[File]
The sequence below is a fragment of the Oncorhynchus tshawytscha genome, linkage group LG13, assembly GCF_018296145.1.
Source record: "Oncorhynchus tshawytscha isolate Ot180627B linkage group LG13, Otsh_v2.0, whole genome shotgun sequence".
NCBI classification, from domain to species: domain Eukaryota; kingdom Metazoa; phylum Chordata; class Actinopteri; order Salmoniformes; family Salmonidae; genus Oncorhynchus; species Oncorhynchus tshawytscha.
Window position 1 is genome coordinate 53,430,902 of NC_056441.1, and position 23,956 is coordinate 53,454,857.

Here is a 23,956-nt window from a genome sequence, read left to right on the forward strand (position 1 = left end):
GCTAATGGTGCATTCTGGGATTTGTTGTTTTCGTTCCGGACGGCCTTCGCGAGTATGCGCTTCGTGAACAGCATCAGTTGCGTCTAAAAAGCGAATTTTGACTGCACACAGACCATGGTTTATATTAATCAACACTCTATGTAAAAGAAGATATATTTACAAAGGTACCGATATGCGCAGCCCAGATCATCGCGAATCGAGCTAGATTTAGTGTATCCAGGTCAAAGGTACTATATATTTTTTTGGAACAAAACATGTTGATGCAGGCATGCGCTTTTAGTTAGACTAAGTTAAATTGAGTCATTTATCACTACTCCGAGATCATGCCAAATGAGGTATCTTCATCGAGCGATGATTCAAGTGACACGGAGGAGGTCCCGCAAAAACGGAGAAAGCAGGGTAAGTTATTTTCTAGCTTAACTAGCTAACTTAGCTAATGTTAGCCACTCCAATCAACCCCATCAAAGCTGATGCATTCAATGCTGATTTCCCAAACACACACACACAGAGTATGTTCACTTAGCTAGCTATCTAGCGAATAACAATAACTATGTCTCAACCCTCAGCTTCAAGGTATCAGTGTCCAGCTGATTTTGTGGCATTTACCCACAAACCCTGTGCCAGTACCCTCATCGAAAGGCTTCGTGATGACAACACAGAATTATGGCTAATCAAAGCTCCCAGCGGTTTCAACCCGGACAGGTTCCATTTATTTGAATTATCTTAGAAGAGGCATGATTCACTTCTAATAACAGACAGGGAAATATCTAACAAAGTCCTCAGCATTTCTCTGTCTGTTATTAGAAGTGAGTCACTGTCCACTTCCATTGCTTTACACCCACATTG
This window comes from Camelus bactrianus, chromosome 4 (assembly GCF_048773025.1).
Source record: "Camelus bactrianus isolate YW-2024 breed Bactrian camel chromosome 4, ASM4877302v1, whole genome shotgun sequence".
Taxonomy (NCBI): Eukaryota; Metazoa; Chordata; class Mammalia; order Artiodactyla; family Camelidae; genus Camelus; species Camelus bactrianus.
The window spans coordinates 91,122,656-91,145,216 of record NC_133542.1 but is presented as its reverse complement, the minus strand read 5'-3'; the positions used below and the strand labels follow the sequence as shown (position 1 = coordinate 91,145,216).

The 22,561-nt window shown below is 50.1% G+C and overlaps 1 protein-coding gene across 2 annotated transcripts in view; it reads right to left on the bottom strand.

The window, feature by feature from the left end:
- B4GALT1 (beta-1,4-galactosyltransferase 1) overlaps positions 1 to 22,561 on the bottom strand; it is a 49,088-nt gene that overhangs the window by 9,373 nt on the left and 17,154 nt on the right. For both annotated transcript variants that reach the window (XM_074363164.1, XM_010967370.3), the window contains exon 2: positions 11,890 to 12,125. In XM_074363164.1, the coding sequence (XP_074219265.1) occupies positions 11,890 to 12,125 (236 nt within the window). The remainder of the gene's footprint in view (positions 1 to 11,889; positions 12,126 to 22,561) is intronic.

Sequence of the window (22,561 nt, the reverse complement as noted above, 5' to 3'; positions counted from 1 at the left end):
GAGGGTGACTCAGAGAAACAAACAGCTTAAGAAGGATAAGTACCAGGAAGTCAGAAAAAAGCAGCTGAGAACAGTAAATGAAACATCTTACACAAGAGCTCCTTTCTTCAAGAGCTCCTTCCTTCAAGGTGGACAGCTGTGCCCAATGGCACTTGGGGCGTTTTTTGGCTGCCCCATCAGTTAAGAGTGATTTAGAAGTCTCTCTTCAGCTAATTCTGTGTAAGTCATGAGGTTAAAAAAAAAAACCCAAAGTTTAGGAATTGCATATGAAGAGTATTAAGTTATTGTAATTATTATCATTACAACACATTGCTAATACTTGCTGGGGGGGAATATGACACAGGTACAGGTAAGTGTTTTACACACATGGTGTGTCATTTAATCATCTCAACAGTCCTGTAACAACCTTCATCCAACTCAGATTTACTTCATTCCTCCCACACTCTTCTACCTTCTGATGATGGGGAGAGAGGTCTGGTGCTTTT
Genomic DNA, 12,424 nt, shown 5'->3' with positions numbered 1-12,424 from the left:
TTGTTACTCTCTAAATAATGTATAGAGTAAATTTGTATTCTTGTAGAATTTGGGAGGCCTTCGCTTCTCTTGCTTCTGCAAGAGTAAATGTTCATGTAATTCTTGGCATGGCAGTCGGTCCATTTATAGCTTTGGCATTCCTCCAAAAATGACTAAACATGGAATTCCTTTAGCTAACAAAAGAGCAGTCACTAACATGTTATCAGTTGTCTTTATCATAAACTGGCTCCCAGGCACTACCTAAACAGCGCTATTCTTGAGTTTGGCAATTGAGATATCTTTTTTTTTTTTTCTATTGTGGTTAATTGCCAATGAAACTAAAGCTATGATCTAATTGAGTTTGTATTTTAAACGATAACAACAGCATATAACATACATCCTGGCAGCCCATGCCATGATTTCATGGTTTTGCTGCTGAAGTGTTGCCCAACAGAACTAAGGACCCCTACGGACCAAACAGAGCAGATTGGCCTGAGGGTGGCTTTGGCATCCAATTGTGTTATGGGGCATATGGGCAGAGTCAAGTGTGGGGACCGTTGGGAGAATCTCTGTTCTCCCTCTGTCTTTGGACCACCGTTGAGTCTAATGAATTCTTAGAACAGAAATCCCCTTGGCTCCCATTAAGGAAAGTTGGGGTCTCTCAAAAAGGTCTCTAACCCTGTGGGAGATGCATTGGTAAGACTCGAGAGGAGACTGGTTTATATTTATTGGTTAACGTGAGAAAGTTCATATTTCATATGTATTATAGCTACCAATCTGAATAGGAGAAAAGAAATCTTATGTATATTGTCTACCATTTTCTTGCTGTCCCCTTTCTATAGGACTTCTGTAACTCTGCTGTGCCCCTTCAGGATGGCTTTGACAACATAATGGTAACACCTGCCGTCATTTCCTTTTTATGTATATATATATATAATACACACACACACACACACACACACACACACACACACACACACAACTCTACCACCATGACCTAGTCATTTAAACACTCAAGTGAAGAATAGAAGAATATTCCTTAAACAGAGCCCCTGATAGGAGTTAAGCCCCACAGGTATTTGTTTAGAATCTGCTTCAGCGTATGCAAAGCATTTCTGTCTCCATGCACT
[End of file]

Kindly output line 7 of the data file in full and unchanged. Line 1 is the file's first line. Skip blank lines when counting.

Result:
This window comes from Camelus bactrianus, chromosome 4 (assembly GCF_048773025.1).